Who would have thought, even a year ago, that the future of the Liberal Democrats would arouse such interest? Perhaps I was too harsh on Nick Clegg's speech to the party's conference; certainly Fraser was more impressed by it and the gang at Liberal Vision also seem pleased.
Perhaps I was wrong to hope that Clegg would disavow the social democrats in his party in this speech. One should always be wary of criticising politicians simply because they decline to do what you would have them do. Equally, one should not assume that doing what one would want them to do is the path to either political or policy success.
Clearly there needs to be a "nevertheless" here. So, nevertheless, it's interesting to learn that Clegg has been talking to Guido Westerwelle, leader of Germany's Free Democrats. Here, more than anywhere else in europe, is a model for the Lib Dems that could lead them to a more interesting and, yes, more coherent place.
Much of Westminster seems to think that falling to 15% in the polls is the beginning of the end for the Liberal Democrats. Perhaps it will be. But there's no need to assume that it is. The question is not so much whether the Lib Dems need to hover around 20% to be "relevant" as whether they can win enough seats to retain influence. I don't see why they can't, not least since a decline in nationwide Lib Dem support does not mean that Lib Dem voters are deserting the party in the seats they currently hold. (Look at Scotland: the Lib Dems won fewer votes than the SNP but took nearly twice as many seats. They won just 52,000 more votes than the Tories but have 11 Scottish seats to the Tories' one. Where the votes are found matters.)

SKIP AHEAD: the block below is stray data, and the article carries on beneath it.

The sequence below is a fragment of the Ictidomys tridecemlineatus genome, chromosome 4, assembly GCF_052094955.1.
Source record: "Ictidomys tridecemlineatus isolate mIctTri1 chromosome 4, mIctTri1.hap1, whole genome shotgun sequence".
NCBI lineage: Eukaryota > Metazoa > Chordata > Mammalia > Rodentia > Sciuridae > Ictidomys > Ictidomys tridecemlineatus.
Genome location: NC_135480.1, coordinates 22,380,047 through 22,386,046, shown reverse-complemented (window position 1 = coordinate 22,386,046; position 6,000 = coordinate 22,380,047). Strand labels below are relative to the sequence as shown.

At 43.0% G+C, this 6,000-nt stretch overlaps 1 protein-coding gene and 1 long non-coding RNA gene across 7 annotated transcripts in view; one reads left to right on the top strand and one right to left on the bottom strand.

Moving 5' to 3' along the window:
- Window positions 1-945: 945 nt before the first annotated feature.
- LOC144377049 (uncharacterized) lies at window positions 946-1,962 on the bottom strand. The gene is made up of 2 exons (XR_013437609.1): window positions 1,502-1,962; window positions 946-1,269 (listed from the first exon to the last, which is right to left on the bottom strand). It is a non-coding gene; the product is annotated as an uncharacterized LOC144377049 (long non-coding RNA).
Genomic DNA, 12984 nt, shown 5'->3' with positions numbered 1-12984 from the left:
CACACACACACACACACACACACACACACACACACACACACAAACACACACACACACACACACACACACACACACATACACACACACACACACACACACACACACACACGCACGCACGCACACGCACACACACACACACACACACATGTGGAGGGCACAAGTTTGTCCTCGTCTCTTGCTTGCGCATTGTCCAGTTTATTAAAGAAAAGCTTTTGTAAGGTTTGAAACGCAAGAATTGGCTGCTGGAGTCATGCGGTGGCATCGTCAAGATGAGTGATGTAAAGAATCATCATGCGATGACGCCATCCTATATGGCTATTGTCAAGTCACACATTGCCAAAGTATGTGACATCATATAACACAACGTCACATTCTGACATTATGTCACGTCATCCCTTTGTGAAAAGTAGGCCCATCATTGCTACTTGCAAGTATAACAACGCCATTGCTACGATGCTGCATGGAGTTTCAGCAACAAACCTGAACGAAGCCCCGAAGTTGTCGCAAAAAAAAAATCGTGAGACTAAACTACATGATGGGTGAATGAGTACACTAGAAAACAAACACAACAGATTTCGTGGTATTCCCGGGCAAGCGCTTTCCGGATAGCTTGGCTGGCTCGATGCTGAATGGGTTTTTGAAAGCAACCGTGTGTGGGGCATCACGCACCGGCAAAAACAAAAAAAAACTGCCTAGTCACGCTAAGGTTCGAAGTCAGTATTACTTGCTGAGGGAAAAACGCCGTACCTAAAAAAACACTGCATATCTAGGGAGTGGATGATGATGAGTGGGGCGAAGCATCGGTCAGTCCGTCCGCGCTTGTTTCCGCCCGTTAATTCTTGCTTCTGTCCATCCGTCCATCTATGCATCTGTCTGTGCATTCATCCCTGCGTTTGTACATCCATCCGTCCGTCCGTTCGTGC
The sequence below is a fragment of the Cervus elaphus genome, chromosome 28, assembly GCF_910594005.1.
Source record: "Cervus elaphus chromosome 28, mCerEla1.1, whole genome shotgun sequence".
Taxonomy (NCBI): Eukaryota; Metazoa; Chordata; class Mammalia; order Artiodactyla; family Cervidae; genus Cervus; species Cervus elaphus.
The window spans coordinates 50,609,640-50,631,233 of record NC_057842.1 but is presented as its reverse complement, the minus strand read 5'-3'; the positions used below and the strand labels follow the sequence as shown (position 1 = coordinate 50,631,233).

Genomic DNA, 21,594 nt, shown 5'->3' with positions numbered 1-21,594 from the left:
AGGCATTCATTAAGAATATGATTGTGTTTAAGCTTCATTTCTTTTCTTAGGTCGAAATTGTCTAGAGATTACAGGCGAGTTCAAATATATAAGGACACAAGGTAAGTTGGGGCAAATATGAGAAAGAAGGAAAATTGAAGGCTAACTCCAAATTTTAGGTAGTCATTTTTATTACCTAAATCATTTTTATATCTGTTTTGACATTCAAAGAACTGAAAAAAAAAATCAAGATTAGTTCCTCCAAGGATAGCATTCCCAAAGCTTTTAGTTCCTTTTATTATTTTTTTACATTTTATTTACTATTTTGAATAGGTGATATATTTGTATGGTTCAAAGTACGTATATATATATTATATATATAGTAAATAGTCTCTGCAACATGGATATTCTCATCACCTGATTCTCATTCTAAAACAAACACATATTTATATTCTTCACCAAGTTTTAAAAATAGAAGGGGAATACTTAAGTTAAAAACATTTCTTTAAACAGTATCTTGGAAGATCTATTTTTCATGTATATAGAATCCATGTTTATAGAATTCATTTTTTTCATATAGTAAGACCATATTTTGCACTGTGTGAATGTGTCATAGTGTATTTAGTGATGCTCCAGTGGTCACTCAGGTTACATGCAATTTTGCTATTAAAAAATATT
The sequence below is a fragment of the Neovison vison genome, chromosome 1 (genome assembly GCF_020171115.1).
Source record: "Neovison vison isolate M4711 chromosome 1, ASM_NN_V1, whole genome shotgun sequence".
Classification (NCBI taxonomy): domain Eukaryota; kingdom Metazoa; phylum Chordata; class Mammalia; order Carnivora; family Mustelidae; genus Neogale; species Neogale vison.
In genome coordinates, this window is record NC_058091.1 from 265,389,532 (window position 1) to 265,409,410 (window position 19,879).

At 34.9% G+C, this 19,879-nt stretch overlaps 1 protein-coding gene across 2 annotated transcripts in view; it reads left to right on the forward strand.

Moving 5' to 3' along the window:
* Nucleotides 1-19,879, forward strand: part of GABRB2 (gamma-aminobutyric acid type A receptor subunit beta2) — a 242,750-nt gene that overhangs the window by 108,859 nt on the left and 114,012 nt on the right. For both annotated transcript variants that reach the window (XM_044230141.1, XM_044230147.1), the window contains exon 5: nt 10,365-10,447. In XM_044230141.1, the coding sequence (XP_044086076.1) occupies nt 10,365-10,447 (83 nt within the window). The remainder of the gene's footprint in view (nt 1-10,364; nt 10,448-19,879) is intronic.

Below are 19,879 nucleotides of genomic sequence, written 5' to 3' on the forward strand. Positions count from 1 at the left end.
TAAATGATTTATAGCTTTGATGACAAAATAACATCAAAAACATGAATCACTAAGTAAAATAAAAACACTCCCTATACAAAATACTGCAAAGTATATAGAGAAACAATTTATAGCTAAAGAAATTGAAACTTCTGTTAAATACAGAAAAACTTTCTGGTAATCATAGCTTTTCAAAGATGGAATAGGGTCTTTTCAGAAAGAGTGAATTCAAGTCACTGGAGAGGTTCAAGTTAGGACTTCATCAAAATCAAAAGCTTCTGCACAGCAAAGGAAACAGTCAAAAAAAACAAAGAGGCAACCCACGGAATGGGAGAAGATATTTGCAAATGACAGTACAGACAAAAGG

More generally, Clegg is surely right to think that with Labour happy to shift slightly to the left and with Blair and Iraq matters of the past there is little room in being - or being seen to be placed - on the left of Labour. This in turn leads one to suppose that Clegg appreciates that some of the gains made in the Kennedy-Clegg era were made on the back of borrowed votes that would eventully return whence they came. From that, we may suggest that the Lib Dems have over-performed in the last two elections.
So what kind of party do they want to be? There dosn't seem to be an obvious future for them as a run-of-the-mill social democratic party. But there could be room for them as a British equivalent of the Free Democrats. That socially-liberal but fiscally-conservative position is not the stuff of mass movements but it is a gap in the market that can be exploited. Adopting it means putting away the dream of supplanting either of the other two main parties but political parties shouldn't be in the business of kidding themselves with dreams anyway.
I suspect the ceiling for this sort of party probably lies around 15%. The FDP's election performances suggest that. So too does the research done by David Boaz at Cato which finds that roughly 15% of American voters could also be considered socially-liberal and fiscally-conservative. (Of course, our poor American cousins don't have a party that embraces this position.) Conveniently, if the borrowed-vote and the old SDP-vote has already left the Liberal Democrats then we may be able to suggest that roughly 15% of the British electorate could also fit into this category. I accept that this may seem too neat and too damn convenient.